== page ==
Pumpkin Cake

In the run-up to Halloween I am usually tempted to buy a pumpkin to make a lantern. This raises the question of: what to do with the flesh?

I love pumpkin pie but with all that needing dried peas to bake a short-crust pastry container... well it's a little too much messing about for me. So this year (2014) I thought I'd have a go at pumpkin bread instead... but it kinda turned into Pumpkin Cake.

Spooky Halloween Pumpkin Cake... before it all mysteriously disappeared!

An 8" diameter pumpkin (a good size for a lantern with a tea-light in it) yields about 500g of flesh.

NOTE that most recipes involving pumpkinds tell you to discard the seeds and stringy stuff... which seems totally stupid to me. I separate the seeds from the stingy stuff and dry them in the oven for use later... if I can resist just picking at them until they are all eaten. They are delicious; do NOT discard them.

Other Ingredients (Besides Pumpkin)

As usual, your average recipe on the web calls for a pinch of this and a dash of that. Mine is cut to the bone... but explained so you can figure out your own and add stuff if you want to.

The basics, in addition to the 500g of pumpkin flesh, are:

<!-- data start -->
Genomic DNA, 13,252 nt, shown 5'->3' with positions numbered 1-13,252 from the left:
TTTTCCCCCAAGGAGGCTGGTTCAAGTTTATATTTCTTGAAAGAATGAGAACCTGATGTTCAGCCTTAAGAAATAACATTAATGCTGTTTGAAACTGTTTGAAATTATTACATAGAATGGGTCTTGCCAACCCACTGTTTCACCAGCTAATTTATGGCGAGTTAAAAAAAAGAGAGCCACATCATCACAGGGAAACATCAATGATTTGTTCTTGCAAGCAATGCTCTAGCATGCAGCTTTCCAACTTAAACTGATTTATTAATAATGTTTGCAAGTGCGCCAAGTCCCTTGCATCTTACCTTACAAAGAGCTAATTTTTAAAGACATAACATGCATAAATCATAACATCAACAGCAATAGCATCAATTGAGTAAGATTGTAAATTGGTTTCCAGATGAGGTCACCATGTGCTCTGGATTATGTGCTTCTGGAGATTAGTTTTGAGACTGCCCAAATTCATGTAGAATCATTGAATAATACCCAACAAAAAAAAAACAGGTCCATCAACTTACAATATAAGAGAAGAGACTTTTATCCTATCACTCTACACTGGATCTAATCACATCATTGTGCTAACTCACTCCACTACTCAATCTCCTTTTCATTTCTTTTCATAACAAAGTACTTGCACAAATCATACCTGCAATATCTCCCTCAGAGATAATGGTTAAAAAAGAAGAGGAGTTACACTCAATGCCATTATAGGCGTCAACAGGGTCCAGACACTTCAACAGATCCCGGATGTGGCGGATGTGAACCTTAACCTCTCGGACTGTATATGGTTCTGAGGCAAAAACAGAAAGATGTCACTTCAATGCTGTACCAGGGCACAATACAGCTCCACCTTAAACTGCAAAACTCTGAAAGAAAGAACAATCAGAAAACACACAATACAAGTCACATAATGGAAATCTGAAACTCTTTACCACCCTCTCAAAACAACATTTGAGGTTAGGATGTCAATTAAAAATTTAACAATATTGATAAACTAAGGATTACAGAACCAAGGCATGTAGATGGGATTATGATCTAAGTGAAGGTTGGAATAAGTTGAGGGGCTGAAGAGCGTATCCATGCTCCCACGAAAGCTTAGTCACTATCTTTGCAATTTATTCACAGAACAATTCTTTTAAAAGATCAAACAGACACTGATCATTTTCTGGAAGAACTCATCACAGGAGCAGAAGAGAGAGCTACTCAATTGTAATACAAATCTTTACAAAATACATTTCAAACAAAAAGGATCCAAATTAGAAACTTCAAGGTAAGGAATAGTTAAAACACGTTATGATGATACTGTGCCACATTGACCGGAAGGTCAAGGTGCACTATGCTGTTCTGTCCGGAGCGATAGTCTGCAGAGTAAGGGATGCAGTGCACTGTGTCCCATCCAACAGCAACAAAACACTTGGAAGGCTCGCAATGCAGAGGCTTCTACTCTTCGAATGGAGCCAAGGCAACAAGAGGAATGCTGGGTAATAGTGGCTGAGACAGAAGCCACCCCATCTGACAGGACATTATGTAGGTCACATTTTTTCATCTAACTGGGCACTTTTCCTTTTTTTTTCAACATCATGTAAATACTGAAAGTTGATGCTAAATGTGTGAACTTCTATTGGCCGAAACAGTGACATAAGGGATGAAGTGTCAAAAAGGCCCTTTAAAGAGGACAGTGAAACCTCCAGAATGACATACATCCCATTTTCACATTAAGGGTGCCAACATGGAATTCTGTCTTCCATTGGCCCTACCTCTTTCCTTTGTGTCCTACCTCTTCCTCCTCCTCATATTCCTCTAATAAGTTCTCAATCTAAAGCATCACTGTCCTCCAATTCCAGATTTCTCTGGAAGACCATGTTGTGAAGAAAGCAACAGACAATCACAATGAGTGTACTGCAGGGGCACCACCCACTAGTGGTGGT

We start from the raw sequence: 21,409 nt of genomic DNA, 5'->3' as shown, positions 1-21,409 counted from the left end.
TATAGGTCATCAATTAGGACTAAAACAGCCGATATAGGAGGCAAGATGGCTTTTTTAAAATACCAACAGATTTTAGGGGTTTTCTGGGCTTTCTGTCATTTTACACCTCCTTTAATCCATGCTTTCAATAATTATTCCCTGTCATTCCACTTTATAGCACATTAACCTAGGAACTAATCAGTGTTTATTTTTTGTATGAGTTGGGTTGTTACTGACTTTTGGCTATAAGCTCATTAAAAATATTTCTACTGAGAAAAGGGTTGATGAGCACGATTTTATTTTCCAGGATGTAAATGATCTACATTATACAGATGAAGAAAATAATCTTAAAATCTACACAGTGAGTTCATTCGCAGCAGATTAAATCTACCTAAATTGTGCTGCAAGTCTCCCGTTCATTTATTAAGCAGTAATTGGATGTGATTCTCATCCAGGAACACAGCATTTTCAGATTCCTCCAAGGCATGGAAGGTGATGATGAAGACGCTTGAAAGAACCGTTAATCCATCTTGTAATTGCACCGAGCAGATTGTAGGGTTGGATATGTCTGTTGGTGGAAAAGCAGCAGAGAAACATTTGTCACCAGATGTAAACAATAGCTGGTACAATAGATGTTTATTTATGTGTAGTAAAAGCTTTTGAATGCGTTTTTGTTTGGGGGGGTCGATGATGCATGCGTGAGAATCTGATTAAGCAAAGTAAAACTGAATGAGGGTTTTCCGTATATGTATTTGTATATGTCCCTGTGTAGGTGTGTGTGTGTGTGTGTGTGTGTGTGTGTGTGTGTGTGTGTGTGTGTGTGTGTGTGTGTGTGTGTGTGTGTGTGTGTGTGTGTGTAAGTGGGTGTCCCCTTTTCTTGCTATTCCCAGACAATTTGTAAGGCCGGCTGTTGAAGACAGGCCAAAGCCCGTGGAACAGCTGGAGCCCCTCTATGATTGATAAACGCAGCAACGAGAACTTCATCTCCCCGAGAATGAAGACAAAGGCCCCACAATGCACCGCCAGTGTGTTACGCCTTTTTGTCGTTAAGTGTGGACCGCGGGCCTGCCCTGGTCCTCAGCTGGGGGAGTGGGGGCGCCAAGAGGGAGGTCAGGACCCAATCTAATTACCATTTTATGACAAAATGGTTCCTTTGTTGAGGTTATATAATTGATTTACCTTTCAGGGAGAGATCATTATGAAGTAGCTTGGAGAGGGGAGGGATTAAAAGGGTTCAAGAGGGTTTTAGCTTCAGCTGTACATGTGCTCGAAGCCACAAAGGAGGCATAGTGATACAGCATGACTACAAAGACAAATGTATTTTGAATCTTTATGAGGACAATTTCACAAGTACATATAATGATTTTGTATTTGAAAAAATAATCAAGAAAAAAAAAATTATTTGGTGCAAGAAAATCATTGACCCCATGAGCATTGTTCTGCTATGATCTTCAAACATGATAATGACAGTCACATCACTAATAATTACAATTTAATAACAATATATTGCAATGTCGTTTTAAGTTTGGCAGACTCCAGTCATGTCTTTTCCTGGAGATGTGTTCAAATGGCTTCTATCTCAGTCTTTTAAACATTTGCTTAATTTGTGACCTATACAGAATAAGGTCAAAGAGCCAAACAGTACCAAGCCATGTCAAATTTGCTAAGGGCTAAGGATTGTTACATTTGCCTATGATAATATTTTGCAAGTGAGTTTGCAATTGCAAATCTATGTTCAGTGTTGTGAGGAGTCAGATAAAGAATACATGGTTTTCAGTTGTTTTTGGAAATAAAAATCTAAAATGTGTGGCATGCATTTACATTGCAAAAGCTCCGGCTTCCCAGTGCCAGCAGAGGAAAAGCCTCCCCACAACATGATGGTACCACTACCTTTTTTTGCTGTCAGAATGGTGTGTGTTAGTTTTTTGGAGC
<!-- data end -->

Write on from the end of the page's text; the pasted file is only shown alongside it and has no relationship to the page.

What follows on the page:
~450g sweet stuff (see method)
~700g self-raising flour
2 eggs

Theory & Practice

The first step is to turn the flesh into a purée. This is done in the oven using a covered container; to stop it drying out. I use a Pyrex dish with foil over the top (because I broke the lid years ago). Something like 3/4 of an hour at 200°C should result in a goo you can very easily mash with a fork.

I ended up with 450g of purée and most recipes seem to call for an equivalent weight of some form of sugar. I had a tin of golden syrup that was starting to crystallize so I added that and topped it up to 450g with brown sugar. More interestingly flavoured sugars = more interesting cake.

Next we add flour (about 1.5 times the weight we had of purée) and a couple of eggs. The flour is to thicken and bulk it out while the eggs are to hold it all together when cooked. It needs to rise, so had I not used self-raising flour I'd have added baking soda. Add enough flour to make a mixture thick enough for a spoon to stand up in, but runny enough to pour/slop into a lined baking tin.

First however, additional flavours:

I've seen recipes where they add nutmeg, cloves, cinnamon, ginger, orange zest... so we're looking for spicy flavours. Whatever you like / have in. I added a teaspoon of cinnamon (I love cinnamon so always have it in), plus 1/2 teaspoon of salt to boost flavours.

After pouring into a lined, 9" square baking tin I sprinkled some of the roasted seeds onto the top with a light sprinkling of brown sugar over that. Into the oven at 175°C until a knife comes out clean (about an hour). Job done. :-)